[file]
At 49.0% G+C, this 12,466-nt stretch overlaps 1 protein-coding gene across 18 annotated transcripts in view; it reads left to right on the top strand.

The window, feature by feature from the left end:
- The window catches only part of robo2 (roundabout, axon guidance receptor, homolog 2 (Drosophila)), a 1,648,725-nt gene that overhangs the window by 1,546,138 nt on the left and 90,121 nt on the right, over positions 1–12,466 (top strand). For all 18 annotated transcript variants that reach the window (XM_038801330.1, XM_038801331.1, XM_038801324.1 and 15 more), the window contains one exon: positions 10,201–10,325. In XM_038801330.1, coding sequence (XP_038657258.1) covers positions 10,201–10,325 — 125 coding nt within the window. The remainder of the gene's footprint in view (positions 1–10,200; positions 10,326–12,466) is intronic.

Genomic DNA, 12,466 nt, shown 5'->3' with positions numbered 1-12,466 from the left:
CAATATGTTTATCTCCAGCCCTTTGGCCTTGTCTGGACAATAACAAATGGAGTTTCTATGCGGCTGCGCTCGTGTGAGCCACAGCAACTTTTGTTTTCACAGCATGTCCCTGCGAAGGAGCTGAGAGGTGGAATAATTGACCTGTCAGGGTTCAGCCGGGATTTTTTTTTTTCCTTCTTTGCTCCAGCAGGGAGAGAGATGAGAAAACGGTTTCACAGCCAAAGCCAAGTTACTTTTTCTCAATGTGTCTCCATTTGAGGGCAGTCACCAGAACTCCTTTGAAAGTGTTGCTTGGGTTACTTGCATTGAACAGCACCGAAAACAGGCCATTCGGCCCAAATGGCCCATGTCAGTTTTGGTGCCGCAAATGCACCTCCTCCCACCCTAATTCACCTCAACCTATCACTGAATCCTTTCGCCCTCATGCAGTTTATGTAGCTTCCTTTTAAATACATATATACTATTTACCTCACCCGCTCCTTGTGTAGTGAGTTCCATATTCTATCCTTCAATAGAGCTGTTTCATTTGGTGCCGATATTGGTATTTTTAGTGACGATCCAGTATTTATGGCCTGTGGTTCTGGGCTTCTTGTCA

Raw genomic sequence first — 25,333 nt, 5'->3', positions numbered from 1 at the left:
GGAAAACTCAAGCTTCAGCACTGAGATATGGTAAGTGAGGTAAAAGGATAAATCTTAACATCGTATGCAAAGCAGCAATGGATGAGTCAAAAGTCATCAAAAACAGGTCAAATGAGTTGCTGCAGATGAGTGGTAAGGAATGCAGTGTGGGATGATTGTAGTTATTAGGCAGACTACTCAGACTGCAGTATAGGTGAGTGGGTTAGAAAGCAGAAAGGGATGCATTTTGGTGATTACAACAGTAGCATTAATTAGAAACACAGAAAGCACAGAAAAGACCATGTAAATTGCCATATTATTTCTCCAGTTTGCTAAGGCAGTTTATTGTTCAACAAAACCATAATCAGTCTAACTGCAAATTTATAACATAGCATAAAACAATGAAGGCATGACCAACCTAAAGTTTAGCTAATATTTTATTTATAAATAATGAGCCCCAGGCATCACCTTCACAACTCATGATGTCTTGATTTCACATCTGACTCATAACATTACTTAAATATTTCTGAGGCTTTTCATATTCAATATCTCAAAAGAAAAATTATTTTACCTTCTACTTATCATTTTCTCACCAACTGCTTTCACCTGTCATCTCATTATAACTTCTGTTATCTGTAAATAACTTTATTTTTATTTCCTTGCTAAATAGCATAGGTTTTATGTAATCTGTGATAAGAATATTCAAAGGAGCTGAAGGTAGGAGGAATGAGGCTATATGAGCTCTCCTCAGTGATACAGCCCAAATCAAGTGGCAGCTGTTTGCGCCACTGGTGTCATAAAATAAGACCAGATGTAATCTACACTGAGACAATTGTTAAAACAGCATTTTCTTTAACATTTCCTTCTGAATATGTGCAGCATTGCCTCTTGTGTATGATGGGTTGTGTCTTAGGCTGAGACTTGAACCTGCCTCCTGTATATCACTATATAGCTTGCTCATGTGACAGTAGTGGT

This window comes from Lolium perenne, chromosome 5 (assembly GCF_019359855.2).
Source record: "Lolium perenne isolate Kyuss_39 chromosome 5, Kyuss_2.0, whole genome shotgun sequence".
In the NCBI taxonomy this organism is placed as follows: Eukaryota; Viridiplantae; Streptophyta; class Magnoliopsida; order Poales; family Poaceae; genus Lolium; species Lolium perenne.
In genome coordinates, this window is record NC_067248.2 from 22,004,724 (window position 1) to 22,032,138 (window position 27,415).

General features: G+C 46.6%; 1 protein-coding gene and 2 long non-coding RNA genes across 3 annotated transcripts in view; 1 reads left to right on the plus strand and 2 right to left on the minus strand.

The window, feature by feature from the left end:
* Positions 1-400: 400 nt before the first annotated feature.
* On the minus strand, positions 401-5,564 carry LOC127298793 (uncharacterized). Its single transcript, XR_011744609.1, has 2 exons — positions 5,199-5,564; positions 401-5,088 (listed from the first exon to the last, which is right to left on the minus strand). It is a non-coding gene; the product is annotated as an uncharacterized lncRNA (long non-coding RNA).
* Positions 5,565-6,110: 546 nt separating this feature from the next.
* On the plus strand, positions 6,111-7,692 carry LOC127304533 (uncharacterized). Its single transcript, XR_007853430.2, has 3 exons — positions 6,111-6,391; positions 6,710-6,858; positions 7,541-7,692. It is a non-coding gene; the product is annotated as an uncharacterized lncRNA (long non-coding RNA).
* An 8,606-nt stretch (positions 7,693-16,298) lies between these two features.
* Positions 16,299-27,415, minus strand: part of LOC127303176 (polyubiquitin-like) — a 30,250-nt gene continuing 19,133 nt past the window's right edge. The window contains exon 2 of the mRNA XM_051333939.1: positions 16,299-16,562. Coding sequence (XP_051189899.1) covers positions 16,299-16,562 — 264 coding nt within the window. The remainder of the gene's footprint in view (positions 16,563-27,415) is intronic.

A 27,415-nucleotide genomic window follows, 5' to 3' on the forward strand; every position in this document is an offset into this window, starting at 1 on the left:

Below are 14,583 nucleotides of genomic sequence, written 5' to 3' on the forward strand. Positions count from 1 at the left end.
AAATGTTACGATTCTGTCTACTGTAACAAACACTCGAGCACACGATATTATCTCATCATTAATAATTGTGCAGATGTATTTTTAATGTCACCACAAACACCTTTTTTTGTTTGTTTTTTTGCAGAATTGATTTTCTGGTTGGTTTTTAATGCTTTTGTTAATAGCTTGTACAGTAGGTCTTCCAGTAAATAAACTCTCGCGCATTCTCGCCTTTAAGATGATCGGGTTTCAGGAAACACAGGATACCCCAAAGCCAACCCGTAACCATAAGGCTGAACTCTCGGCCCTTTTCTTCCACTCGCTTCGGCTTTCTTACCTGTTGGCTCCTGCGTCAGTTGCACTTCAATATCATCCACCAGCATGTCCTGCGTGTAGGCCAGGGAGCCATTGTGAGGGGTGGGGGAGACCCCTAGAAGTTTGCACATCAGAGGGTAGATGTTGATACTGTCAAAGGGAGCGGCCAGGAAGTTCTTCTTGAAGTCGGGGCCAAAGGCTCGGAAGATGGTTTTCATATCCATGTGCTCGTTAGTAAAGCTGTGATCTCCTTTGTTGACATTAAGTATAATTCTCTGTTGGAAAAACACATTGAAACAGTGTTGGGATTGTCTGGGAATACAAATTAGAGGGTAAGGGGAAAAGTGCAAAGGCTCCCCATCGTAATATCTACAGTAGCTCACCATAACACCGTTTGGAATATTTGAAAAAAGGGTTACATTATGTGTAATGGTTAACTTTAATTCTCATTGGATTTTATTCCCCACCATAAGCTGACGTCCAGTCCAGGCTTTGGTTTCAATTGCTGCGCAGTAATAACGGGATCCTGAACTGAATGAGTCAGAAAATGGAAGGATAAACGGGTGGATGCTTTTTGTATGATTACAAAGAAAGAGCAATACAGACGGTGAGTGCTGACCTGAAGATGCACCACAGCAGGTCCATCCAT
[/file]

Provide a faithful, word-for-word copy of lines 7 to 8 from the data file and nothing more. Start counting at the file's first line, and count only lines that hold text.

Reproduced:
GGAAAACTCAAGCTTCAGCACTGAGATATGGTAAGTGAGGTAAAAGGATAAATCTTAACATCGTATGCAAAGCAGCAATGGATGAGTCAAAAGTCATCAAAAACAGGTCAAATGAGTTGCTGCAGATGAGTGGTAAGGAATGCAGTGTGGGATGATTGTAGTTATTAGGCAGACTACTCAGACTGCAGTATAGGTGAGTGGGTTAGAAAGCAGAAAGGGATGCATTTTGGTGATTACAACAGTAGCATTAATTAGAAACACAGAAAGCACAGAAAAGACCATGTAAATTGCCATATTATTTCTCCAGTTTGCTAAGGCAGTTTATTGTTCAACAAAACCATAATCAGTCTAACTGCAAATTTATAACATAGCATAAAACAATGAAGGCATGACCAACCTAAAGTTTAGCTAATATTTTATTTATAAATAATGAGCCCCAGGCATCACCTTCACAACTCATGATGTCTTGATTTCACATCTGACTCATAACATTACTTAAATATTTCTGAGGCTTTTCATATTCAATATCTCAAAAGAAAAATTATTTTACCTTCTACTTATCATTTTCTCACCAACTGCTTTCACCTGTCATCTCATTATAACTTCTGTTATCTGTAAATAACTTTATTTTTATTTCCTTGCTAAATAGCATAGGTTTTATGTAATCTGTGATAAGAATATTCAAAGGAGCTGAAGGTAGGAGGAATGAGGCTATATGAGCTCTCCTCAGTGATACAGCCCAAATCAAGTGGCAGCTGTTTGCGCCACTGGTGTCATAAAATAAGACCAGATGTAATCTACACTGAGACAATTGTTAAAACAGCATTTTCTTTAACATTTCCTTCTGAATATGTGCAGCATTGCCTCTTGTGTATGATGGGTTGTGTCTTAGGCTGAGACTTGAACCTGCCTCCTGTATATCACTATATAGCTTGCTCATGTGACAGTAGTGGT

This window comes from Lolium perenne, chromosome 5 (assembly GCF_019359855.2).